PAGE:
schoolteacher and one of the most positive influences in my life.
I was headed for Fort Leavenworth, KS
for the Command and General Staff College (or as we kidded, “the short
After CGSC, a Major by then, I returned to (you guessed it)
I served as an action officer in the Office of the TRADOC System
Manager for Tactical Automatic Switching from 1981 – 1983 and then moved to
the 2nd Signal School Training Brigade as the Deputy Commander.
During that time, another very special an influential person in my
life, my maternal grandfather, passed away.
I thank him for teaching me the basics of living a good life.
In June 1984, the Fort Gordon Chief of Staff was headed to
Fort Huachuca, AZ to
be the Commander of the Communications-Electronics Engineering and
Installation Activity. He asked me to
go with him to be the Executive Officer of the activity.
Due for a Permanent Change of Station (PCS) and not knowing what else
might be in the cards, I decided to go to AZ.
Unfortunately, I lost my dad to a heart attack at the end of June
during this transition. I still miss
him and wish I had been closer in the last years he was alive.
After serving as the XO for CEEIA for about six (6) months, I was offered
the position of Secretary of the General Staff (SGS) for the Army’s
Information Systems Command (formerly Strategic Communications Command, but
as ISC was upgraded to a three star command).
I took the job. It was very
time demanding, but I loved the job and also I took a chance and started
pursuing my Masters Degree. I took
classes at night and on weekends using my VA education benefits.
In the middle of all this, I lucked out and made the Battalion
Command List. I was slated for (yep,
you guessed it) a battalion at
I was blessed with a Masters Degree and a command as I left
Huachuca in June 1986.
I took command of the 3rd Battalion, 2nd School
Brigade in July 1986. The Regimental
system was being implemented. My
battalion was re-designated as the newly reactivated 551st Signal
Battalion (formerly an “Aircraft
Warning” battalion). I loved the
command tour. I commanded what was
probably the most unique battalion in the Army at the time—I had three (3)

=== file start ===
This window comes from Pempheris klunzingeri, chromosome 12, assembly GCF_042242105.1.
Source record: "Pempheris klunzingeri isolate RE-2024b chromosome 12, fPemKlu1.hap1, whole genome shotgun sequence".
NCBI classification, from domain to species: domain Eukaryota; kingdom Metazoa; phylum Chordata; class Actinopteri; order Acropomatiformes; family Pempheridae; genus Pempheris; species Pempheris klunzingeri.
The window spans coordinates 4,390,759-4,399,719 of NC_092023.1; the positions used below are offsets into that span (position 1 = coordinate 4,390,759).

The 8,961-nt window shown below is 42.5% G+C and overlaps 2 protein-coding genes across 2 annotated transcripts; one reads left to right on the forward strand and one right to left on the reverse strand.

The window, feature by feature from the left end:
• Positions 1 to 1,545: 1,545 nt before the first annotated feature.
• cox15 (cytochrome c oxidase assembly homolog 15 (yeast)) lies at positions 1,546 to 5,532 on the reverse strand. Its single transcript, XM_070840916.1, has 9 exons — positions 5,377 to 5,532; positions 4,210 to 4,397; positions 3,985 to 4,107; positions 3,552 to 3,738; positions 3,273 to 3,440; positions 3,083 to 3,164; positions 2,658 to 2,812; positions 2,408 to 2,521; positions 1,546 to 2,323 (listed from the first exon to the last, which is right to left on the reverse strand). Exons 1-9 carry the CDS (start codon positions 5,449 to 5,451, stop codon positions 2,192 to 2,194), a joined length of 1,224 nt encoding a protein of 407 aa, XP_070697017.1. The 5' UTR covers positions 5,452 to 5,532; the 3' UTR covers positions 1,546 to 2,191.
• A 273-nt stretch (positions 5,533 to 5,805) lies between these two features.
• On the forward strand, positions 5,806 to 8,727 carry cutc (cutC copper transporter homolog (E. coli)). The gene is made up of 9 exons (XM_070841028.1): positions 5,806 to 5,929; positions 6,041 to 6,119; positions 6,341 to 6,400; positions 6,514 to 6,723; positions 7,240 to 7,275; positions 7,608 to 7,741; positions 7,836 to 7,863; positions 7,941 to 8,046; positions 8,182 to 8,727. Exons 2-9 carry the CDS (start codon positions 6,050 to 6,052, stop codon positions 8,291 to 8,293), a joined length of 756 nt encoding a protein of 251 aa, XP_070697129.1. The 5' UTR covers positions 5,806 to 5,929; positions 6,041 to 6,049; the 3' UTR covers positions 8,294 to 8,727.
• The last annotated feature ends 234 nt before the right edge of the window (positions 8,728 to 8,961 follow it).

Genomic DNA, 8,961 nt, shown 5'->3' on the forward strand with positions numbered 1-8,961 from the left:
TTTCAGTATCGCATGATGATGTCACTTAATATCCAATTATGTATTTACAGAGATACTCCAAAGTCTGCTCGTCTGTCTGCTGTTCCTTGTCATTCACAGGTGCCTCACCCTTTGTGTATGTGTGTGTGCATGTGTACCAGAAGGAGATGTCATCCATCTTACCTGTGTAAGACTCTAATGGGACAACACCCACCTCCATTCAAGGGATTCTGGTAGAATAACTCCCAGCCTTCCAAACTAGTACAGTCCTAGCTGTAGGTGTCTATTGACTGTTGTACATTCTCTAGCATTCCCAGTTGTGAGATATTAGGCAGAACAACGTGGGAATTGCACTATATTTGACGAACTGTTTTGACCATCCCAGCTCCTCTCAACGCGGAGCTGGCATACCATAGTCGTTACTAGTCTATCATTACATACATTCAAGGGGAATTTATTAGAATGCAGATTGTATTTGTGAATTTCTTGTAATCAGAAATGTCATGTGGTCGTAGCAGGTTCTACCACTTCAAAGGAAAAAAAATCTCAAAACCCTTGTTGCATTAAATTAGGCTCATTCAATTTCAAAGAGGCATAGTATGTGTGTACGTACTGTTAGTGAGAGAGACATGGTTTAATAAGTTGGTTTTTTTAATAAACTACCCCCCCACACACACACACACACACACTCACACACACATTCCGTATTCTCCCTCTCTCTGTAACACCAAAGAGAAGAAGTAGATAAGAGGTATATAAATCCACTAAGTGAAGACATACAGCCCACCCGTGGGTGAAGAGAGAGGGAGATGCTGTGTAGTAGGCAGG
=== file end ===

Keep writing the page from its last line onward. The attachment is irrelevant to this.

TRADOC Table of Distribution and Allowances (TDA) companies, the Replacement
and Processing Company, the 258th Signal Company (Wire and
Cable), the Military Police Company, a company of Combat Engineers, and two
(2) Tactical Ambulance Detachments.
Total assigned strength averaged over 1700 personnel—a lot of these soldiers
were on the installation staff. In
fact, I was the Commanding General’s Battalion Commander!
I turned over my command in July 1988.
I had decided I would retire in 1989 and was offered the position of
the Assistant Chief of Staff after command.
I lucked out again and was on the O-6 promotion list that year.
However, I was still going to retire.
list came out and (honestly to my surprise) I was on it.
I was slated for the Army
at Carlisle, PA—I decided to go.
After a very educational and fun year at Carlisle, it was time to
move on—yep, you guessed it—back to Fort Gordon,
having been selected for a TRADOC Systems Manager (TSM) position.
I returned to Fort Gordon
in 1990, supposedly to be the TSM for Battlefield Computers; however, the
Colonel in the position decided not to retire for another year.
I was assigned as the Director of Evaluation and Standardization—a
fancy title for a quality control job over the school house.
He did move on after another year, but by that time moving into the
job I had been transferred there to take a year earlier no longer excited
me. I served as the TSM for about a
year and began to get those feelings—those feelings that it was time to do
something else. You always know when
it is time. I retired as a Colonel on October 1, 1992—twenty-six years and three days after being
drafted as a Private.
I actually went on terminal leave in August 1992 and began working on a
government contract supporting the Department of Energy at their Savannah
River Operations Office near Aiken, SC.
In 1995, I assumed duties of the Program Manager and held that
position (working for three different companies holding the contract) until
July 2010. As the then current
contract ended, I decided that after working since I was 13 years old it was
time to do things I wanted to do. I
retired and have been enjoying relaxing and traveling in between checking
things off the old “honey do” list.
Diana and I have two daughters, Debbie and Michele, and four grandchildren,
Tyler, Katherine, Jonathan Preas, and Jessica!
My military decorations and awards include the Parachutist Badge, National
Defense Service Medal, Vietnam Service Medal, Vietnam Campaign Medal with 5
stars, Army Service Ribbon, Overseas Service Ribbon, Vietnam Cross of
Gallantry with Palm, Army Commendation Medal, Bronze Star, Meritorious
Service Medal with 3 Oak Leaf Clusters, and the Legion of Merit.
I currently reside in Martinez,
GA (yep, you got it)—near Fort Gordon!
This page originally posted 20 February, 2009, updated 27